The Tax Foundation, a non-profit conservative-leaning tax research group, is out today with its ranking of states most and least friendly to business. Gov. Chris Christie will be pleased to learn that New Jersey is no longer the most unfriendly for business-neighboring New York has stolen that honor.
"The lesson is simple: a state that raises sufficient revenue without one of the major taxes will, all things being equal, have an advantage over those states that levy every tax in the state tax collector's arsenal," the foundation said on its website.
Topping the list of the 10 best states for business:
Generally these states did best, by the foundation's reckoning, because they "do without one or more of the major taxes: the corporate tax, the individual income tax, or the sales tax."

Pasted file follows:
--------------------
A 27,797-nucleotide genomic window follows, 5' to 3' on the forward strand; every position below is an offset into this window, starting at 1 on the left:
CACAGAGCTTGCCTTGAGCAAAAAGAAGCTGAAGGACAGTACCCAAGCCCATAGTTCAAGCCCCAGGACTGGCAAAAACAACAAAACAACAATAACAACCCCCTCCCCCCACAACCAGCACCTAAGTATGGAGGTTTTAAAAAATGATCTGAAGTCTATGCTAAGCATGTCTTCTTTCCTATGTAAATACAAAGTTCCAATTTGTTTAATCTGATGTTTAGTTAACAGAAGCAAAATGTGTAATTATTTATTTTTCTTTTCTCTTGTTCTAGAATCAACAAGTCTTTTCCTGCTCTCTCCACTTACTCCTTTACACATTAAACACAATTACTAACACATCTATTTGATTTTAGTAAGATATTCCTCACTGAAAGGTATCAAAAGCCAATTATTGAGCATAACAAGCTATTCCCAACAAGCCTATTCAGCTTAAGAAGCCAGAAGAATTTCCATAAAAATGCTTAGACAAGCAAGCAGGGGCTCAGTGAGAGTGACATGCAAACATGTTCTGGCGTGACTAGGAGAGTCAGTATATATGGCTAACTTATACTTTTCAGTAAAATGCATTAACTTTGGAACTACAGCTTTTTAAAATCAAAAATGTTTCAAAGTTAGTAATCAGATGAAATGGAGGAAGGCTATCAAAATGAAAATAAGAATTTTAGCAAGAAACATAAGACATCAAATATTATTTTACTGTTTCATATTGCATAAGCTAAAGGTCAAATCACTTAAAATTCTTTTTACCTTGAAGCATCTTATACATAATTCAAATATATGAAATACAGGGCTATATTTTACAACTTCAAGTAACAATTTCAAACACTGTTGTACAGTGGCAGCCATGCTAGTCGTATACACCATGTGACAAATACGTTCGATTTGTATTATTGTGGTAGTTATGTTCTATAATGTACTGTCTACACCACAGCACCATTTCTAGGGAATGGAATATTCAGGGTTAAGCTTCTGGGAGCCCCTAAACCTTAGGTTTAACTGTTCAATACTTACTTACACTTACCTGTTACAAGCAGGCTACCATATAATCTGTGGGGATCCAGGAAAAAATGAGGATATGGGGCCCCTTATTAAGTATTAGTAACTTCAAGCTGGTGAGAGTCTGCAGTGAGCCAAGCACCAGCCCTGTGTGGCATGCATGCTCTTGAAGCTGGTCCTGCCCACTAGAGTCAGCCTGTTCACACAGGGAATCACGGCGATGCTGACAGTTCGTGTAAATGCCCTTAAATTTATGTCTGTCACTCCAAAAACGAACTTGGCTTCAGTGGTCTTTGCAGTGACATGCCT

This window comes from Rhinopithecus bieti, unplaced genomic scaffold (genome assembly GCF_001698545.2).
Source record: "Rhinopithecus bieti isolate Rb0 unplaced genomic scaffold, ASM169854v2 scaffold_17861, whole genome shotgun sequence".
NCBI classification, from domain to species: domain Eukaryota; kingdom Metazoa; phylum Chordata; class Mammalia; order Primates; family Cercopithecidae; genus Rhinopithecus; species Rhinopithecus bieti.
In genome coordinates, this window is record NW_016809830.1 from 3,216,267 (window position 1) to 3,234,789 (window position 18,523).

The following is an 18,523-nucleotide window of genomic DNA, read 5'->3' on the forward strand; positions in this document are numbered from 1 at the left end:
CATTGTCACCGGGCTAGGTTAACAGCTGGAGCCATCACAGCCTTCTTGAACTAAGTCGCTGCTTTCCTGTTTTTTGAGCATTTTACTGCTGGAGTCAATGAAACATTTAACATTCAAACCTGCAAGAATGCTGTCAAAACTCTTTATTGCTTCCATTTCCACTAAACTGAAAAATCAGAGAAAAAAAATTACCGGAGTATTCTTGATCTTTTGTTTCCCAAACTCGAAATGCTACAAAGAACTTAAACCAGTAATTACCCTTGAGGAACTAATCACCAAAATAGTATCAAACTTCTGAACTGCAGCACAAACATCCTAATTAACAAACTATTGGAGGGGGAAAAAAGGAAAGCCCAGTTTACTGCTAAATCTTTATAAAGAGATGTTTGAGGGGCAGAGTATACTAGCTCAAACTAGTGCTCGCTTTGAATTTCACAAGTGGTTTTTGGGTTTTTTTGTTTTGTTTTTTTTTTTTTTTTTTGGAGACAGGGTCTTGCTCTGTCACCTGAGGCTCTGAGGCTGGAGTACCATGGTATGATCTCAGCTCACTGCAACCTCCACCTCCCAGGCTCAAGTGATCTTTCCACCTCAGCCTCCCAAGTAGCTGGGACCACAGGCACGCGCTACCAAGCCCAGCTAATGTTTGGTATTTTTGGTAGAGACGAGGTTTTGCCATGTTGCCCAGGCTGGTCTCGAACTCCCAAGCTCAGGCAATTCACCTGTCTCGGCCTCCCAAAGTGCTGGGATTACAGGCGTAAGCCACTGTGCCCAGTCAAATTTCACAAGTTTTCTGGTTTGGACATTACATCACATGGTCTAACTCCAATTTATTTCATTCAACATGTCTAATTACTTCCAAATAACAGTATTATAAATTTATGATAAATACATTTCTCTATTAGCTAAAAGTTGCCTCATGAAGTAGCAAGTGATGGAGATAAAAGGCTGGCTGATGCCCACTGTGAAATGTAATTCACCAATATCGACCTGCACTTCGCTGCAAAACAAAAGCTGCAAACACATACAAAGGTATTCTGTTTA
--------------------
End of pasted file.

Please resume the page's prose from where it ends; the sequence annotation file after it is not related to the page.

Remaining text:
"Wyoming, Nevada, and South Dakota have no corporate or individual income tax; Alaska has no individual income or state-level sales tax; Florida has no individual income tax; and New Hampshire and Montana have no sales tax," the group notes.
The 10 lowest-ranked, or worst, states in in terms of business friendliness are:
New York landed at the bottom this year because of its higher individual income tax and near-worst unemployment insurance and property taxes.
Maine moved up the rankings because it repealed an alternative minimum tax. Michigan swapped out some business taxes and put in a flat 6 percent corporate income tax "that is largely free of special tax preferences," the group said, moving the state up in the rankings.
The 2013 index is a picture of each state's tax climate as of July 1, 2012.